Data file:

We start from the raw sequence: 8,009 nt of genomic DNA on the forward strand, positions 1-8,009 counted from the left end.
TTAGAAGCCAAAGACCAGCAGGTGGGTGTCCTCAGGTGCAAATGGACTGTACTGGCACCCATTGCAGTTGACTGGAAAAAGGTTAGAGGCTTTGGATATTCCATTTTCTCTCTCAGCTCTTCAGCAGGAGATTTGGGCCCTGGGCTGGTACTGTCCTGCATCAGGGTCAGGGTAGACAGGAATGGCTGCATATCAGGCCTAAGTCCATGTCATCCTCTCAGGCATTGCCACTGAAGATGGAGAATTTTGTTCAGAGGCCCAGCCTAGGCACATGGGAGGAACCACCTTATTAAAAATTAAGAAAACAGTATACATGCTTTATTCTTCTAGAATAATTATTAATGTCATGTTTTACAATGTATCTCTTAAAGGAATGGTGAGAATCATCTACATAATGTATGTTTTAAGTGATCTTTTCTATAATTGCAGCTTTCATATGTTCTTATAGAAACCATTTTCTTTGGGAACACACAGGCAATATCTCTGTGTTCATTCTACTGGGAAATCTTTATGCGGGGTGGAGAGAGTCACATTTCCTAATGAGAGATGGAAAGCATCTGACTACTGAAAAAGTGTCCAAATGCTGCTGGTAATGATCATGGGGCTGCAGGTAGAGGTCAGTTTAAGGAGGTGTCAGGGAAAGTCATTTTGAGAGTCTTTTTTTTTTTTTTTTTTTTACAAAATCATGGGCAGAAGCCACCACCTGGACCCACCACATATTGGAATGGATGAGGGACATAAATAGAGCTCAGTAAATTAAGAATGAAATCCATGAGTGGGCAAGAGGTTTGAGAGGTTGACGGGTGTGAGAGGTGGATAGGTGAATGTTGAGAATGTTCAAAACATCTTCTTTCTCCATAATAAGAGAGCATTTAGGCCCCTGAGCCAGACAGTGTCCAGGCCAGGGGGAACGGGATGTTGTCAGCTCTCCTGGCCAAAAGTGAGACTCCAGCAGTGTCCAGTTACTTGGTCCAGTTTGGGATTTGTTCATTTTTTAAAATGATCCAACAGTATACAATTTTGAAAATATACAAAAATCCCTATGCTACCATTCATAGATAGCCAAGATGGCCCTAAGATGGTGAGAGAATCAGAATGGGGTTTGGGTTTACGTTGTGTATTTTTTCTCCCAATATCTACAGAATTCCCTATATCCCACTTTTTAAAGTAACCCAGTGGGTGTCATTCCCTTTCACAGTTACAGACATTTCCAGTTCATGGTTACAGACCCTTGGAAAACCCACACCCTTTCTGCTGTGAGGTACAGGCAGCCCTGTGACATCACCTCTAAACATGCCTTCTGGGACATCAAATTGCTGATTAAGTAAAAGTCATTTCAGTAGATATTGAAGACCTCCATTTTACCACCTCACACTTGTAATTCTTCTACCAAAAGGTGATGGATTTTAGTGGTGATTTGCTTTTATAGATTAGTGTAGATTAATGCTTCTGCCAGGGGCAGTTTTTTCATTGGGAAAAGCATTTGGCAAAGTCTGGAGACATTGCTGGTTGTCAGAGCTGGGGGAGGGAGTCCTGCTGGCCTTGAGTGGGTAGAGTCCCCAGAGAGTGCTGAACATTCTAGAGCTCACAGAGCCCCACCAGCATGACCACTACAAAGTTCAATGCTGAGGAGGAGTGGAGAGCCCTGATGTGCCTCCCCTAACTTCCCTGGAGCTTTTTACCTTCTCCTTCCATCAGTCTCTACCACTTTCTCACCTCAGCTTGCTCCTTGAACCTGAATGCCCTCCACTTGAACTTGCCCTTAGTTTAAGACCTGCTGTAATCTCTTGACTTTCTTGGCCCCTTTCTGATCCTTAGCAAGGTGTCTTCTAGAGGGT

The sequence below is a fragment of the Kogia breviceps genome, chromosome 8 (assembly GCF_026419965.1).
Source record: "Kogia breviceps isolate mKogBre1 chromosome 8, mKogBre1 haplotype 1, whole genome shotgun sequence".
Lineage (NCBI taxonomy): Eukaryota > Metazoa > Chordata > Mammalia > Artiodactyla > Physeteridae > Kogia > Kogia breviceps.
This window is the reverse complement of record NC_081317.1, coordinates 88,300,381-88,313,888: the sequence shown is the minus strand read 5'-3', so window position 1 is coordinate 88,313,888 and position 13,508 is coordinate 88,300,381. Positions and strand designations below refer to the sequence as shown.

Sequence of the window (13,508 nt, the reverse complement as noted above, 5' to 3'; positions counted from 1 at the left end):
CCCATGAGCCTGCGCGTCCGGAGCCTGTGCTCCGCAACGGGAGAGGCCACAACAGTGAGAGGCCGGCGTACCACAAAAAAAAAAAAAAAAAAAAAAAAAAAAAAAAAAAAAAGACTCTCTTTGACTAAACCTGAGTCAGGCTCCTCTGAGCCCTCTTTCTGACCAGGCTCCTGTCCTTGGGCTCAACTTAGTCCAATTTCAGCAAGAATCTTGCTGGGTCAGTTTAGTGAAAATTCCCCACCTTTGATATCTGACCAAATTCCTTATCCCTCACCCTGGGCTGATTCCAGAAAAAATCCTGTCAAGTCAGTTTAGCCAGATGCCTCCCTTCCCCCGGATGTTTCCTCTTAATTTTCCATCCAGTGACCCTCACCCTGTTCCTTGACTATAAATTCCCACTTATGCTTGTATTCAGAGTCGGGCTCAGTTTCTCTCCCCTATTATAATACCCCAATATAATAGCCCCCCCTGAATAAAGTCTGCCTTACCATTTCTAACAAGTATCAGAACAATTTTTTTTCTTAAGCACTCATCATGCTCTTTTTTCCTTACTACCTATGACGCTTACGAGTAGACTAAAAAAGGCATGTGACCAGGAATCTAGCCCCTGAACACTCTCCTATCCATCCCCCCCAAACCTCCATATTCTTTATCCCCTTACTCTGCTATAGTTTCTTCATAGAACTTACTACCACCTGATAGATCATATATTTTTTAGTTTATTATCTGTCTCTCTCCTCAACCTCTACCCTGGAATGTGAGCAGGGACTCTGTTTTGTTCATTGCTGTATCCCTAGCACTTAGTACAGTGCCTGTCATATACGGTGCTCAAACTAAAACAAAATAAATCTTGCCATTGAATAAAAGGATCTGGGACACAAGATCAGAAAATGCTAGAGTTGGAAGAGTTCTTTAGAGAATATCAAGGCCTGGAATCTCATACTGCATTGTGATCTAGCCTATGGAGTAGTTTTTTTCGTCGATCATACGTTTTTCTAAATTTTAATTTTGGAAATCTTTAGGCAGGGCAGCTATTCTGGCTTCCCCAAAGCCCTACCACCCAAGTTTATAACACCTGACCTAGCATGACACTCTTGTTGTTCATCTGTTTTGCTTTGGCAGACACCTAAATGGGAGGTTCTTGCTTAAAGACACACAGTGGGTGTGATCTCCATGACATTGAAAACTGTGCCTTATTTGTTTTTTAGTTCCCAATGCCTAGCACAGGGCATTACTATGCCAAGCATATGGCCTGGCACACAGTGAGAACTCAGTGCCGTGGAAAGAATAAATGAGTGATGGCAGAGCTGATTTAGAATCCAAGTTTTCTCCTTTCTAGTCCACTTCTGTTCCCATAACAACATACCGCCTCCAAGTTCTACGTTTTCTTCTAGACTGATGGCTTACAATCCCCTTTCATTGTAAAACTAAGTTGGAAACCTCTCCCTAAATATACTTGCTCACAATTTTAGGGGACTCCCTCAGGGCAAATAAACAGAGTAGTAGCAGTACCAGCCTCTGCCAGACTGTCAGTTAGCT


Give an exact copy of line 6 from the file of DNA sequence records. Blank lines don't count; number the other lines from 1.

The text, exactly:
This window is the reverse complement of record NC_081317.1, coordinates 88,300,381-88,313,888: the sequence shown is the minus strand read 5'-3', so window position 1 is coordinate 88,313,888 and position 13,508 is coordinate 88,300,381. Positions and strand designations below refer to the sequence as shown.